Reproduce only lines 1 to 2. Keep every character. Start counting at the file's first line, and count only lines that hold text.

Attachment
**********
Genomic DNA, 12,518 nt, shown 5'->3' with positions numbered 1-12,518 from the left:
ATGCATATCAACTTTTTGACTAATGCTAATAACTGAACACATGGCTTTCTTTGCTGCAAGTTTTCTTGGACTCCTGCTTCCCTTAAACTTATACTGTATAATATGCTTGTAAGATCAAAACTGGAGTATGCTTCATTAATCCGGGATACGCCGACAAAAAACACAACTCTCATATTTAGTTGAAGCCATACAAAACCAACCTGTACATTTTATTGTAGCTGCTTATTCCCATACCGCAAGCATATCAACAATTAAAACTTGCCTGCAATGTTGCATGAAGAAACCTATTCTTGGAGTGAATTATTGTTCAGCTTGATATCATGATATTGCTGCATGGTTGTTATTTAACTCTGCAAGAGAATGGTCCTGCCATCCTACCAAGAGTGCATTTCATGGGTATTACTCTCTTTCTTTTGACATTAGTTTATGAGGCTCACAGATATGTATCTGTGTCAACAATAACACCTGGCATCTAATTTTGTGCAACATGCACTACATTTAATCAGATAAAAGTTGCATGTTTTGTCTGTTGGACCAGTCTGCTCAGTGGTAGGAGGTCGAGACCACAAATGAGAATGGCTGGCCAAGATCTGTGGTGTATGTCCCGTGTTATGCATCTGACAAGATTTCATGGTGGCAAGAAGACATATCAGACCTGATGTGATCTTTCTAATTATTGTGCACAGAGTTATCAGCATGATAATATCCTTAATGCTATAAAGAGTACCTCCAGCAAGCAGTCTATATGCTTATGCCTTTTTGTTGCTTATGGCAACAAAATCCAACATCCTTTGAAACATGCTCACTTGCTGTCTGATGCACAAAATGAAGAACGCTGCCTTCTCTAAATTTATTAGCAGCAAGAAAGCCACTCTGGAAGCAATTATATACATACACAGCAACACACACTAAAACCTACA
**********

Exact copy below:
Genomic DNA, 12,518 nt, shown 5'->3' with positions numbered 1-12,518 from the left:
ATGCATATCAACTTTTTGACTAATGCTAATAACTGAACACATGGCTTTCTTTGCTGCAAGTTTTCTTGGACTCCTGCTTCCCTTAAACTTATACTGTATAATATGCTTGTAAGATCAAAACTGGAGTATGCTTCATTAATCCGGGATACGCCGACAAAAAACACAACTCTCATATTTAGTTGAAGCCATACAAAACCAACCTGTACATTTTATTGTAGCTGCTTATTCCCATACCGCAAGCATATCAACAATTAAAACTTGCCTGCAATGTTGCATGAAGAAACCTATTCTTGGAGTGAATTATTGTTCAGCTTGATATCATGATATTGCTGCATGGTTGTTATTTAACTCTGCAAGAGAATGGTCCTGCCATCCTACCAAGAGTGCATTTCATGGGTATTACTCTCTTTCTTTTGACATTAGTTTATGAGGCTCACAGATATGTATCTGTGTCAACAATAACACCTGGCATCTAATTTTGTGCAACATGCACTACATTTAATCAGATAAAAGTTGCATGTTTTGTCTGTTGGACCAGTCTGCTCAGTGGTAGGAGGTCGAGACCACAAATGAGAATGGCTGGCCAAGATCTGTGGTGTATGTCCCGTGTTATGCATCTGACAAGATTTCATGGTGGCAAGAAGACATATCAGACCTGATGTGATCTTTCTAATTATTGTGCACAGAGTTATCAGCATGATAATATCCTTAATGCTATAAAGAGTACCTCCAGCAAGCAGTCTATATGCTTATGCCTTTTTGTTGCTTATGGCAACAAAATCCAACATCCTTTGAAACATGCTCACTTGCTGTCTGATGCACAAAATGAAGAACGCTGCCTTCTCTAAATTTATTAGCAGCAAGAAAGCCACTCTGGAAGCAATTATATACATACACAGCAACACACACTAAAACCTACA